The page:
A leading physician at South Peninsula Hospital said the borough purchasing division is responsible for significant delays in acquiring furnishings needed before newly expanded areas of the medical facility can be utilized.
Testifying Tuesday before the Kenai Peninsula Borough Assembly, which met in Homer, Dr. Hal Smith, director of the hospital's emergency department, said furnishings requested in July through the hospital's procurement procedure, which goes to the Kenai Peninsula Borough for approval, should have arrived already in time for a planned Sept. 15 occupation of the new spaces. Some of that material was not ordered until earlier this month.
"Besides the time delay," he said, "there is also a monetary delay, or monetary penalty, as there are significant discounts available for ordering earlier in the summer."
Smith said he believed the delay stemmed from a problem between the borough's public works and planning departments and wanted the borough to "own up to the problem," adding that he feared this was an example of how the hospital would run under the borough and mayor's control.
Borough Mayor John Williams disputed Smith's contention, presenting documents he said showed that important information was missing from hospital purchasing request forms. He compared that to a list prepared by the borough that included detail required under the borough's strict procurement protocol, especially when bond money was involved.
"There is a great deal of interest by the IRS about how we handle this money," he said.
He also said that the borough had successfully ordered all vital equipment needed to allow the new emergency room and radiology department to operate and that that equipment already was on site or on the way. Further, he said the equipment that had not yet arrived was mostly furniture couches, chairs, tables, lamps and the like that would be used in such places as waiting areas.
That furniture will cost in excess of $50,000, he said, thus kicking into effect borough ordinances requiring much more detailed and specific purchasing procedures that simply take more time, in part because of the need to advertise and secure bids.
Following the meeting, Administration Chief of Staff Tim Navarre said the complaints leveled at the borough "opened old wounds," resurrecting the administration's decision earlier this summer, backed by the assembly, to take over negotiations for a new operating agreement with South Peninsula Hospital Inc., leaving the South Peninsula Hospital Service Area Board out of those talks.
Indeed, Smith had prefaced his remarks about the delay in acquiring furnishings by saying the assembly had done a disservice by not postponing its decision to strip the SAB of its "traditional powers" until the assembly met in Homer where it would have heard more testimony.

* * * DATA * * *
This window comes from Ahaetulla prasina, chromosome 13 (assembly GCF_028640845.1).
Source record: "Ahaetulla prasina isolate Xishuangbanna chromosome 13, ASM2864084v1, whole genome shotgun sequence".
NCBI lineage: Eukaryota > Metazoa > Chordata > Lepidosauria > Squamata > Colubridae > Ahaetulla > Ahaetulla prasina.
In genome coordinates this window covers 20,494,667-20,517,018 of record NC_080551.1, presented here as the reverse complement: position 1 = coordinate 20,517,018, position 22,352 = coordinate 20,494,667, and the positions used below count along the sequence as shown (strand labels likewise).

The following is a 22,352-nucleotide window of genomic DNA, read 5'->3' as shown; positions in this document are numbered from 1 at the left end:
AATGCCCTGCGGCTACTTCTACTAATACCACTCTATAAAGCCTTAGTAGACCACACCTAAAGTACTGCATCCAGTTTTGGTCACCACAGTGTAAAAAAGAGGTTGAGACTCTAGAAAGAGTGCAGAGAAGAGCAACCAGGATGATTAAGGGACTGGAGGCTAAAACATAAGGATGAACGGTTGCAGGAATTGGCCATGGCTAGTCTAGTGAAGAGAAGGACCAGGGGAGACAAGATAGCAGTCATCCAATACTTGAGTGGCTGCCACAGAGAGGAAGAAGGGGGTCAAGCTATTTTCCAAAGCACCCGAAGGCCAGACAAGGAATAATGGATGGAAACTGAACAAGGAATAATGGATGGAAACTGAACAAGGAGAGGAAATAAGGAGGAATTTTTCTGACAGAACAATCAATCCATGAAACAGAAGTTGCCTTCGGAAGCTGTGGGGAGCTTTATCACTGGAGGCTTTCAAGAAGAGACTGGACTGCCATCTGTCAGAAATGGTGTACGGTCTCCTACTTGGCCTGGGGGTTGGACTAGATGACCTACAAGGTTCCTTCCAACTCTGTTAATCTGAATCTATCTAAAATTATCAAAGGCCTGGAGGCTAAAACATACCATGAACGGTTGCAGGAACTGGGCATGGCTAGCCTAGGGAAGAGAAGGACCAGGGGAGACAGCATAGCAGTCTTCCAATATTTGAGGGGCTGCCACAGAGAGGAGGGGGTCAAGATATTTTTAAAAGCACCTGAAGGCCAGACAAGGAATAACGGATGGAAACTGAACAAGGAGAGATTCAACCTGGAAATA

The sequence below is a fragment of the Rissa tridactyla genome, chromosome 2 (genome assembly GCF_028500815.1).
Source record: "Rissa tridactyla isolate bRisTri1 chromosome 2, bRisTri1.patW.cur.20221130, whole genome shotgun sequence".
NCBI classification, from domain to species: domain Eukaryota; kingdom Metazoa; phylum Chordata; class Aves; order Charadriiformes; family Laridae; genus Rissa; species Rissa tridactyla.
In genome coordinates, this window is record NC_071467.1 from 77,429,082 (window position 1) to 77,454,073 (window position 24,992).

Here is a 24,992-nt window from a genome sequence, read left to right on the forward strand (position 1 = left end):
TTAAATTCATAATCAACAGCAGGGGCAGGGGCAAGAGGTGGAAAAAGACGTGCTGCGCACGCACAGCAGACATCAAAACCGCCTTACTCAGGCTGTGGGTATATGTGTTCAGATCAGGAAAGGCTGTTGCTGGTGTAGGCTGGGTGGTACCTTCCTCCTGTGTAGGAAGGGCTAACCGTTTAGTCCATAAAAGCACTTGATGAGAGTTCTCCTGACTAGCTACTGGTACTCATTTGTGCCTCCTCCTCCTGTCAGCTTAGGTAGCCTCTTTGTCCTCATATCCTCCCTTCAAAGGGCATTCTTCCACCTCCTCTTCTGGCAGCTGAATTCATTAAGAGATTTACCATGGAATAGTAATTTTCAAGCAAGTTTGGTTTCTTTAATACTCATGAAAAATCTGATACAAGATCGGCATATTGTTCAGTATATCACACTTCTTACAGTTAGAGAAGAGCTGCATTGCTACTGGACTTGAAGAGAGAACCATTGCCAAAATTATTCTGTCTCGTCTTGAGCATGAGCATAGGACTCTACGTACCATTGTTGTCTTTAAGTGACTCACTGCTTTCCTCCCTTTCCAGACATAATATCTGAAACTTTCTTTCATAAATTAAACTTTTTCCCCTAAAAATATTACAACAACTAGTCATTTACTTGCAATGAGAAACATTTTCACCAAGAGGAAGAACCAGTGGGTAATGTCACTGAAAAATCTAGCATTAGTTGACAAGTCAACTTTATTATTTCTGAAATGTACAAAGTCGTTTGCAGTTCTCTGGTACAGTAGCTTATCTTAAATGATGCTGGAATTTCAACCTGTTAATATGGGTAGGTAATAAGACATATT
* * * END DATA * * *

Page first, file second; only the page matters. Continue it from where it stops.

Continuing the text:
"Waiting until the assembly had correct information to make an informed decision would have been wise," he said.
Maria Soto, hospital purchasing technician, said South Peninsula Hospital had supplied what it believed was all the necessary information and documentation for making equipment purchases.
"We have done our due diligence," she said, adding that there needed to be better communication between the hospital and the borough.
Whether or not certain equipment is late in arriving, the Sept. 15 occupation date has long since been abandoned, superceded by a major complication that came to light earlier this summer the fact that the now completed $16 million first phase of the expansion project was built without the required umbrella of a state certificate of need. The administration has laid blame for that on the shoulders of hospital officials, including administrator Charlie Franz.
Franz has accepted responsibility for not securing the certificate of need, often called a CON.
Meanwhile, a request for a new CON that would cover both the first phase and the second phase, now awaiting contractor bids, is under review by the state commissioner of Health and Social Services. Williams said a CON was unlikely to be in the borough's hands before mid-November, providing enough time to acquire the missing furnishings.
In an interview Wednesday, Navarre said occupying the new facilities before a CON was in hand could, among other things, put the hospital at great risk of violating rules and regulations associated with state Medicaid payments that reimburse hospitals for costs.
"Legally and professionally, you just can't," Navarre explained. "Right now, we are at the mercy of the state" with regard to the timing of the CON.
Williams said construction on the second phase of the expansion would start on time and come in at or under budget.
Hal Spence can be reached at email@example.com.
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